Billy Roisz needs no introduction. The Vienna native has been making music, performance art, and film for so long that even people with no reason whatsoever to have heard of her have heard of her. And yet, BAJO, her new release on Ventil Records, is only the second solo album by the self-taught grand dame of the audiovisual. She arrives almost early for the interview at Vienna’s storied Café Kreuzberg, but she doesn’t have much to say. Sometimes we sit wordlessly, later she laughs out loud. In order to avoid misunderstandings, she has edited the transcript of this dialogue.
Let me suggest a thesis: in your music, space isn’t present – only time.
Billy Roisz: I have to contradict you: space is an important aspect in my music, both the space in which I play – the one I share with the listener – and also in my perception and conception of sound as material in space. I work sculpturally. The thing that interests me most about sound is its multidimensionality and the way it possesses the space. How does sound encompass the listener?
Your bass becomes a resonating space.
Billy Roisz: Of course it is, but I’m interested in the sound itself – as if it were stone or some other malleable substance that I can chisel with my tools: the mixing board and all the analog and digital effects.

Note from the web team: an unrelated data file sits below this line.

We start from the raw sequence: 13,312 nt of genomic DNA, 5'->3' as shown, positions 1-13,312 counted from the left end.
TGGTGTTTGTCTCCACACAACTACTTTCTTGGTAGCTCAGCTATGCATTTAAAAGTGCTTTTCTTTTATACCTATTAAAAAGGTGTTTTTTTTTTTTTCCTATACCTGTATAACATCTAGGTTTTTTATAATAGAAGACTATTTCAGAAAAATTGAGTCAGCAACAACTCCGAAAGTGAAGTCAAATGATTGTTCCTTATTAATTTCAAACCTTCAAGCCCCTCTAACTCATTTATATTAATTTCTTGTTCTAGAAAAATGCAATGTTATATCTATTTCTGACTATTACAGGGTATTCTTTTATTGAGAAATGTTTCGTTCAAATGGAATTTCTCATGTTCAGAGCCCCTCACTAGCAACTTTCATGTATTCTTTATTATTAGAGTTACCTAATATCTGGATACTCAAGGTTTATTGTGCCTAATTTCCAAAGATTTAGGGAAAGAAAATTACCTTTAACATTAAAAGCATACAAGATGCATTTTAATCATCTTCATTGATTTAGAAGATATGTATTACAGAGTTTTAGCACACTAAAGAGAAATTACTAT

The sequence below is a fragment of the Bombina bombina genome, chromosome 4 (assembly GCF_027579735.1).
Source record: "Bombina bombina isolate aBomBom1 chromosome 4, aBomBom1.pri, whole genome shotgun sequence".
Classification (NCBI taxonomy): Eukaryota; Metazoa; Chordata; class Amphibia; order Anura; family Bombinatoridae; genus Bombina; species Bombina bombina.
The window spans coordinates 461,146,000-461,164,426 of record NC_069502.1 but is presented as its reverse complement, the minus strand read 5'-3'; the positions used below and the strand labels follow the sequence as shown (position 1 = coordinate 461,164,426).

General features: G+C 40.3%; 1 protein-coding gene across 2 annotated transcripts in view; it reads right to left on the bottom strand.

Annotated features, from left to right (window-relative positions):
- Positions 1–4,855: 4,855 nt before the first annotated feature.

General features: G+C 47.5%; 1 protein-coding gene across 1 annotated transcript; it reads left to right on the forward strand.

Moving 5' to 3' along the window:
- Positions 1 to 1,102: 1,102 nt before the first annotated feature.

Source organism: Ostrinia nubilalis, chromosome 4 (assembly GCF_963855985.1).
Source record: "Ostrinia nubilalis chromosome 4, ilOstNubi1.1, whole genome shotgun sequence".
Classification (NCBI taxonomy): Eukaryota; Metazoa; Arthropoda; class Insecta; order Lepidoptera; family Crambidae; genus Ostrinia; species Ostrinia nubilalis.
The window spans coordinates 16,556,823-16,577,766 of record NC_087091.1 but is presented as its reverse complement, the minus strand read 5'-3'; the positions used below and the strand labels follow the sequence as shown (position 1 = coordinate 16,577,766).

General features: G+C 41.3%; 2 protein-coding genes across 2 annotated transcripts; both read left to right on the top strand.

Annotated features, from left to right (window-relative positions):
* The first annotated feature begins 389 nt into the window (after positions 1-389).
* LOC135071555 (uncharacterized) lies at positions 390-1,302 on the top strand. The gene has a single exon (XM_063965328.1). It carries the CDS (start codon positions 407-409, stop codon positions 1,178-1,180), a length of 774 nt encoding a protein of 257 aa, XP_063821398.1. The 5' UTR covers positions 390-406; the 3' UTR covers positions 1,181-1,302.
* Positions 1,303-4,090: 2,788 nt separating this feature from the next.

You’re talking about a subtractive process, right?
Billy Roisz: Sometimes it is, yes – an uncovering, but sometimes also a layering. It’s a multifaceted process.
That sounds archaeological. You don’t exactly putter around in the ground, but in the…
Billy Roisz: …in the instruments, exactly. Or actually in the sound itself. First I collect a lot of material; for the new album there were several phases of sound recording, in different places. I took a trip with my longtime partner Dieter [Kovačič] to a tunnel under the highway in Spillern, where we recorded double bass, dulcimer, and helicon, which Dieter plays as a guest on the album. Then I sifted through all the material and layered it in my editing program on the computer, arranged and “sculptured” it to create the final tracks.